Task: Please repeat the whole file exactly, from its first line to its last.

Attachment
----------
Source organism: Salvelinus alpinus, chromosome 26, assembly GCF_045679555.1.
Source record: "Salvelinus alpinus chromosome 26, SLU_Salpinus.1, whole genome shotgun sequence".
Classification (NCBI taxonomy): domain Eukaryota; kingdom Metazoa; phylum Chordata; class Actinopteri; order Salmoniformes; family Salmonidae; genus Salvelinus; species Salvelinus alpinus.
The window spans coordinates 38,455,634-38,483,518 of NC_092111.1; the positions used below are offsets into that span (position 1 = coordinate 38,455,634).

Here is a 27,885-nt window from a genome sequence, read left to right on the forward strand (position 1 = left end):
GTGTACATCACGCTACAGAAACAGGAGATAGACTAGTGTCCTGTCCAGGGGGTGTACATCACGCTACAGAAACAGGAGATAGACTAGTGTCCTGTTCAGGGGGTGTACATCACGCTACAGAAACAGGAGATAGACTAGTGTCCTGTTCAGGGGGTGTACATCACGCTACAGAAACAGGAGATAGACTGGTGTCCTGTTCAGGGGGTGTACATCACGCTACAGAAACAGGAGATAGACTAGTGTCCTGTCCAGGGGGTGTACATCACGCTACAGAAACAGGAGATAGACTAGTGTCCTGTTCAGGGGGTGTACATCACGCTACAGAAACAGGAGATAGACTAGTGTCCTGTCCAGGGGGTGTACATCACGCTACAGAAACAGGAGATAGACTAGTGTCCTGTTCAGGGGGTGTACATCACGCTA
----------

Source organism: Salvelinus alpinus, chromosome 26, assembly GCF_045679555.1.
Source record: "Salvelinus alpinus chromosome 26, SLU_Salpinus.1, whole genome shotgun sequence".
Classification (NCBI taxonomy): domain Eukaryota; kingdom Metazoa; phylum Chordata; class Actinopteri; order Salmoniformes; family Salmonidae; genus Salvelinus; species Salvelinus alpinus.
The window spans coordinates 38,455,634-38,483,518 of NC_092111.1; the positions used below are offsets into that span (position 1 = coordinate 38,455,634).

Here is a 27,885-nt window from a genome sequence, read left to right on the forward strand (position 1 = left end):
GTGTACATCACGCTACAGAAACAGGAGATAGACTAGTGTCCTGTCCAGGGGGTGTACATCACGCTACAGAAACAGGAGATAGACTAGTGTCCTGTTCAGGGGGTGTACATCACGCTACAGAAACAGGAGATAGACTAGTGTCCTGTTCAGGGGGTGTACATCACGCTACAGAAACAGGAGATAGACTGGTGTCCTGTTCAGGGGGTGTACATCACGCTACAGAAACAGGAGATAGACTAGTGTCCTGTCCAGGGGGTGTACATCACGCTACAGAAACAGGAGATAGACTAGTGTCCTGTTCAGGGGGTGTACATCACGCTACAGAAACAGGAGATAGACTAGTGTCCTGTCCAGGGGGTGTACATCACGCTACAGAAACAGGAGATAGACTAGTGTCCTGTTCAGGGGGTGTACATCACGCTA